There really is no way of knowing why she would have taken them there. Thankfully you were there to rescue them.
It’s instinctual for the parents to lead ducklings to water to avoid predators. Swimming pools or bodies of water without a gently sloped ramp or shoreline are death traps
Will mom duck remember her babies once we reunite them after about 6 weeks?
Did the mother abandon them? What was the reason for separating them?
No the mother did not abandon them. The drake was trying to kill them and had success in killing one and then the neighbors dog killed one. We captured the last 5 and now have them in a pen in our shop so nothing can get to them. They are about 8 or 9 days old and have been away from the mom for 7 days today. The mom went crazy for the first day. We didn’t know if we should have put the mom with them or let her go back to our pond. She has not come looking for them for the last 4 days and the babies seem to be doing well. We put them in a pool 3 times a day to let them swim and get exercise. Any suggestions on what we should do. Also, when should we release them back to our pond. The pond only has the mom and the drake and fish. Thank you.
I probably would have put mom with them but they should be ok without her. Now that you have separated them you will probably need to care for them until they are self-sufficient. At that point, you would just want to reintroduce them to the other ducks in the same manner as you would any other new animal. I would initially place them in the area but be sure that they are protected in case the drake or the mother tries to attack them and gradually introduce them back in.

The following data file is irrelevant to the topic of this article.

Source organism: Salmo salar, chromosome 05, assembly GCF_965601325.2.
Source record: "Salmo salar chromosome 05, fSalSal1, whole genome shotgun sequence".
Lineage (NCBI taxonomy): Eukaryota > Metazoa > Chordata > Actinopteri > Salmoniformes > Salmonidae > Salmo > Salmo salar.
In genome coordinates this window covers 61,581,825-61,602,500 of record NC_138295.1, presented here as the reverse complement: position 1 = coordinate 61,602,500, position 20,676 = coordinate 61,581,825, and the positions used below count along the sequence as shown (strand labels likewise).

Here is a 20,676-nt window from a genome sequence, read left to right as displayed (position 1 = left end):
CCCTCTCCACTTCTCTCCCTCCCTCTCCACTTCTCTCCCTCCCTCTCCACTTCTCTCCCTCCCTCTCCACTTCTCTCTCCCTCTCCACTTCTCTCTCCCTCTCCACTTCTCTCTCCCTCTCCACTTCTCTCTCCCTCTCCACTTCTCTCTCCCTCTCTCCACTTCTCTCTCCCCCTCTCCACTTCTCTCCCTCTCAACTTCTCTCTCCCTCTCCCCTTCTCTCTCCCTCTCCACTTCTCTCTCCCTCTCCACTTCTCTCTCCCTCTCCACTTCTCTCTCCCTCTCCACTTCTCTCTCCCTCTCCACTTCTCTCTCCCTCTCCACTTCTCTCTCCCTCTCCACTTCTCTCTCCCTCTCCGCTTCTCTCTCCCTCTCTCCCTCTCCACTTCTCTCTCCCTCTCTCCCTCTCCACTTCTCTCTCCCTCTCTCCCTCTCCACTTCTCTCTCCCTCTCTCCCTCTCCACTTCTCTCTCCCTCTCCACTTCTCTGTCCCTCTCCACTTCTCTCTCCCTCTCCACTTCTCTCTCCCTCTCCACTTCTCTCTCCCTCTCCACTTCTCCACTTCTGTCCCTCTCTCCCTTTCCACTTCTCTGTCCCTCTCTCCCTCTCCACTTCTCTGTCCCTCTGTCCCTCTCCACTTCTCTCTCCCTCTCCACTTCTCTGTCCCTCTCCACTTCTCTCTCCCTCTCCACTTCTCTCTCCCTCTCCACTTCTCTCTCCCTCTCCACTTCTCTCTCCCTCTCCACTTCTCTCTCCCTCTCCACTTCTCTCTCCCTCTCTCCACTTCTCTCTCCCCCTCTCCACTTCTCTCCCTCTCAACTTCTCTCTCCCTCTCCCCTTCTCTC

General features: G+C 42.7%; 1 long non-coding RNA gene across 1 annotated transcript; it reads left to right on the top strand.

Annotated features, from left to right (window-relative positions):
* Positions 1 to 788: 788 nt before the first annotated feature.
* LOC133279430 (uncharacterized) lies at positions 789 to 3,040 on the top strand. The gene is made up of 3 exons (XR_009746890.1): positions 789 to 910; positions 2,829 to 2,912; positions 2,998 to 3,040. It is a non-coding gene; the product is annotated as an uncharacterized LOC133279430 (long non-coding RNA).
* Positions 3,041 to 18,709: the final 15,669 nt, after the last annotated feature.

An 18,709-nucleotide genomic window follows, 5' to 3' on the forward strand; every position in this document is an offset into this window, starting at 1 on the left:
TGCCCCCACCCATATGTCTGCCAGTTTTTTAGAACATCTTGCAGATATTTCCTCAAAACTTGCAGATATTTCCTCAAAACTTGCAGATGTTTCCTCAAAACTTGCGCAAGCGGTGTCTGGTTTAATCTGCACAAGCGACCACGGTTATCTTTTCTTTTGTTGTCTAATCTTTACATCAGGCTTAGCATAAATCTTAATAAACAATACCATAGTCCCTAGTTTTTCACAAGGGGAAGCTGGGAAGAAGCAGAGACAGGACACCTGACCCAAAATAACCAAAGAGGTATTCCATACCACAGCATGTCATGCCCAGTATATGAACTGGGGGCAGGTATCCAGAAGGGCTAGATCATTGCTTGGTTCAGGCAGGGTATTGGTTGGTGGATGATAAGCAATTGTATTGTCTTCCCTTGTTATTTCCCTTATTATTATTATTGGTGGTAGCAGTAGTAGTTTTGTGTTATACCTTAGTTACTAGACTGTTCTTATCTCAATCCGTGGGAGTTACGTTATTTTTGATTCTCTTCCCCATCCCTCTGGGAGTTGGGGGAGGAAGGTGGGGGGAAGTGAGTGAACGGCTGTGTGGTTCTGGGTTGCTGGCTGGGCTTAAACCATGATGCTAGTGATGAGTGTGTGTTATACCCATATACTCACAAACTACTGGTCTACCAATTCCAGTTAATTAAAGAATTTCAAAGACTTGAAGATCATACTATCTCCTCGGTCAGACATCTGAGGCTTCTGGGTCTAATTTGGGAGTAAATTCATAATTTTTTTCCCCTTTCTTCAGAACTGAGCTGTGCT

Thank you for your advise.
My sister has a duckling in her pool. The mother has abandoned it. She is feeding it mealworm, grass, peas, and grass. Problem is we can’t get it out of the pool to take it to the local wildlife sanctuary. It starts to dive deep and we are afraid it will drown. It won’t get out of the pool without its mother, but she hasn’t returned in days. There is a ramp for it to get out. How can we catch it to take to the sanctuary?
That’s really strange, usually, ducks come out periodically…Ours that drowned did so after a few hours, so clearly this one has some level of waterproofing on their feathers and is doing something to stay buoyant and waterproof if it’s been days. My best suggestion would be either floating a few pieces of wood in the pool to give the duck a place to rest, or if you’re really intent on the sanctuary, try using a pool net. Good luck!
The same thing happened to us just yesterday! We managed to get the little guy out with a pool net and made him a little enclosure with a bowl of water and a bowl of mealworms and grass but really don’t know what else to do. How did your little duckling fare and do you have any more advice?
My duck is down to her last duckling and I have taken it upon myself to care for it as it’s sibling was killed just last night. It is about 5 weeks old already. I separated it from its’ mother yesterday and closed up a stable for them today. When I went outside to reunite them earlier, it was like she didn’t even recognize her baby, it was heartbreaking. If I put the baby in a stable and coax her in there, do you think she will try to hurt it?